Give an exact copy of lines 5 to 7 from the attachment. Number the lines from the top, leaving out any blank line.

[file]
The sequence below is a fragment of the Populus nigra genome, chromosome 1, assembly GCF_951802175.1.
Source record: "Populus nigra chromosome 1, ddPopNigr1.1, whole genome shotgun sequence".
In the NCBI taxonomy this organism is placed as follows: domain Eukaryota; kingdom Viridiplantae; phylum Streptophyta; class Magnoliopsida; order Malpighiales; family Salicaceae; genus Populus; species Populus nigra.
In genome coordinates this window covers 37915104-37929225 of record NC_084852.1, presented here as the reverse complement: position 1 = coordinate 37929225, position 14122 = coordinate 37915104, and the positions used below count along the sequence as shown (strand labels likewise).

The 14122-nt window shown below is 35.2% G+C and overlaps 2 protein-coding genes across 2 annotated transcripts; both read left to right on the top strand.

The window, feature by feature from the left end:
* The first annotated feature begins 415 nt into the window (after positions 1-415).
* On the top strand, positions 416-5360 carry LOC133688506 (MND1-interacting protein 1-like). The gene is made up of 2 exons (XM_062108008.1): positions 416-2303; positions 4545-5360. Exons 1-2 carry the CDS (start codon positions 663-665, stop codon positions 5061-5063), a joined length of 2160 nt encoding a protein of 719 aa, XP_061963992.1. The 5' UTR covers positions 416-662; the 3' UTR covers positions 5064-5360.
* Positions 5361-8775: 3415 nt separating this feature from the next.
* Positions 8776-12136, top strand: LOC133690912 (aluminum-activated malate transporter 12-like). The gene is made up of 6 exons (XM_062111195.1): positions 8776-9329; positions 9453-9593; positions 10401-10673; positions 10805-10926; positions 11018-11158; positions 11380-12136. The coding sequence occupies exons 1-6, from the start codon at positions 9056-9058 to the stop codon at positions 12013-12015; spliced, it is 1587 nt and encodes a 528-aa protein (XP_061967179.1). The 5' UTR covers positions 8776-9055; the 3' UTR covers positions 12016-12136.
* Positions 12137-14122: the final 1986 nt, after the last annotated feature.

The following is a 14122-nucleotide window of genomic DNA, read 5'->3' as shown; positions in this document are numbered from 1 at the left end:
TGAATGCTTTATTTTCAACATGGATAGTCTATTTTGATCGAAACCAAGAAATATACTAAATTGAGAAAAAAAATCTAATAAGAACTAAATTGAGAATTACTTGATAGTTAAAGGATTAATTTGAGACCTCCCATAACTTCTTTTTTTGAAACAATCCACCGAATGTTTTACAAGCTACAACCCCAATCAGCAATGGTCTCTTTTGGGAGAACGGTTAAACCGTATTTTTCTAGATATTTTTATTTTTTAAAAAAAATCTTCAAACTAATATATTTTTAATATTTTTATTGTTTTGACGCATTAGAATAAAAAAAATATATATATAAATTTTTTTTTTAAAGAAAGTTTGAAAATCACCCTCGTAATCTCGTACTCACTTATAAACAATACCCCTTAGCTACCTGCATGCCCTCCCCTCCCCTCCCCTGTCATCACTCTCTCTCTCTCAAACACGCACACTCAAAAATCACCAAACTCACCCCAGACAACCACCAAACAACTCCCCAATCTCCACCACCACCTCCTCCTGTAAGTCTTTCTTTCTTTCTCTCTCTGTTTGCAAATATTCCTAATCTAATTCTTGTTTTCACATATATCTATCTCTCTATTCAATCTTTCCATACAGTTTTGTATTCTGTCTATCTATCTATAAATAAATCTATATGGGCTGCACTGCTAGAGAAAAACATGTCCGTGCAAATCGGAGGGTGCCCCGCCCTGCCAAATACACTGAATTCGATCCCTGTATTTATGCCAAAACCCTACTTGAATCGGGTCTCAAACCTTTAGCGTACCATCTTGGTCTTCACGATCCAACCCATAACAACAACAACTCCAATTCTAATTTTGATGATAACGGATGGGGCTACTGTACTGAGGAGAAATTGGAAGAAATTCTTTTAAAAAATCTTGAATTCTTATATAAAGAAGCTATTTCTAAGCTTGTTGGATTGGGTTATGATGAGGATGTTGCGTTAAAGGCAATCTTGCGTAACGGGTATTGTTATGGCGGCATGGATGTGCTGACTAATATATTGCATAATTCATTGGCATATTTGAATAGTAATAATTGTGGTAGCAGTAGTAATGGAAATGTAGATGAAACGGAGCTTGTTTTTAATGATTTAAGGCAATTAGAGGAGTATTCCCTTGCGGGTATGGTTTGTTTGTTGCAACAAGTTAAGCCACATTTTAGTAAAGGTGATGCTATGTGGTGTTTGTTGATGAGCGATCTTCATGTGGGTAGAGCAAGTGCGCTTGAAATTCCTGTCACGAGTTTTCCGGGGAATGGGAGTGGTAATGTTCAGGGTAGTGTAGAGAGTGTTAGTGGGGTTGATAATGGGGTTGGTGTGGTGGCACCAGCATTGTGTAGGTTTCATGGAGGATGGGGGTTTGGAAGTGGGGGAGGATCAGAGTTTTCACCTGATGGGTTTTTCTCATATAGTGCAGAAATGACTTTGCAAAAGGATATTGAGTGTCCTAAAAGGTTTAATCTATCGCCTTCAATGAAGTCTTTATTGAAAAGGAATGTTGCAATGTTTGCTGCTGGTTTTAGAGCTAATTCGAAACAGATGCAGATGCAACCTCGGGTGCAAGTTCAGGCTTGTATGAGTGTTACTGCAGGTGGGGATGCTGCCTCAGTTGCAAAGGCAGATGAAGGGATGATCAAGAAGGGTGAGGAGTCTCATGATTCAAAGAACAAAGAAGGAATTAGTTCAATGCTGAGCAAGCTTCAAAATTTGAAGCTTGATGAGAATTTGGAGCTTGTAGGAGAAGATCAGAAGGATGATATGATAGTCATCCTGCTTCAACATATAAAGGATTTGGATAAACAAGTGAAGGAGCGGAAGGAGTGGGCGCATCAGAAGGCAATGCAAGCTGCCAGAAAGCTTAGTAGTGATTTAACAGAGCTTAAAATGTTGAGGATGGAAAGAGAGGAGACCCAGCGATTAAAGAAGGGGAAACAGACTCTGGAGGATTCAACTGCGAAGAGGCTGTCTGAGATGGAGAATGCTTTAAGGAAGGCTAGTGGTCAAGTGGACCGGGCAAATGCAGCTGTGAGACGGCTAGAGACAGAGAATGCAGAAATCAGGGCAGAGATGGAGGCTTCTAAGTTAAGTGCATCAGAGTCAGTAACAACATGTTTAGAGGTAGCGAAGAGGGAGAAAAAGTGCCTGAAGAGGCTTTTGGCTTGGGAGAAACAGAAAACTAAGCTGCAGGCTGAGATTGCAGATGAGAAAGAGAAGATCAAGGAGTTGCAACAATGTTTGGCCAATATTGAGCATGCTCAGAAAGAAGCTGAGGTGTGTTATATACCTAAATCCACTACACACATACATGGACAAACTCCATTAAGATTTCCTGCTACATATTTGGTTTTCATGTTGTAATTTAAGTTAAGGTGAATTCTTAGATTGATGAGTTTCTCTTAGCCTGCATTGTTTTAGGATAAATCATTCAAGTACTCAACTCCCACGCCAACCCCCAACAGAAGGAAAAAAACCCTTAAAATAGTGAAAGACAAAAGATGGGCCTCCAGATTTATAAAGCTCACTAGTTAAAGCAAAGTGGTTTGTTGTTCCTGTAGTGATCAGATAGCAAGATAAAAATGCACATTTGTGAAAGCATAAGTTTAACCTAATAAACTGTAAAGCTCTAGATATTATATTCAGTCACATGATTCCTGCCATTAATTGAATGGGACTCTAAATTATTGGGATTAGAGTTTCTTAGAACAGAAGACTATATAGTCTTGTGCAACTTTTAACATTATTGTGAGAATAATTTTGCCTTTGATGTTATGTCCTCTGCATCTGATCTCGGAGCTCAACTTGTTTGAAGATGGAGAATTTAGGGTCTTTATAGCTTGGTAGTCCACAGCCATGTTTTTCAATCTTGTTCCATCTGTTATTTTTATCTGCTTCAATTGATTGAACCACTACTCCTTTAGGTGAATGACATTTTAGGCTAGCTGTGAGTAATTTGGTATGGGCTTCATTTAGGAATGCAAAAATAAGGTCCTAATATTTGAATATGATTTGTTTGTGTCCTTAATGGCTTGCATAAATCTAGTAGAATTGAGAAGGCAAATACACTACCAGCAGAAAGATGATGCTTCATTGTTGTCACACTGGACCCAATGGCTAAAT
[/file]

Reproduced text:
The 14122-nt window shown below is 35.2% G+C and overlaps 2 protein-coding genes across 2 annotated transcripts; both read left to right on the top strand.

The window, feature by feature from the left end:
* The first annotated feature begins 415 nt into the window (after positions 1-415).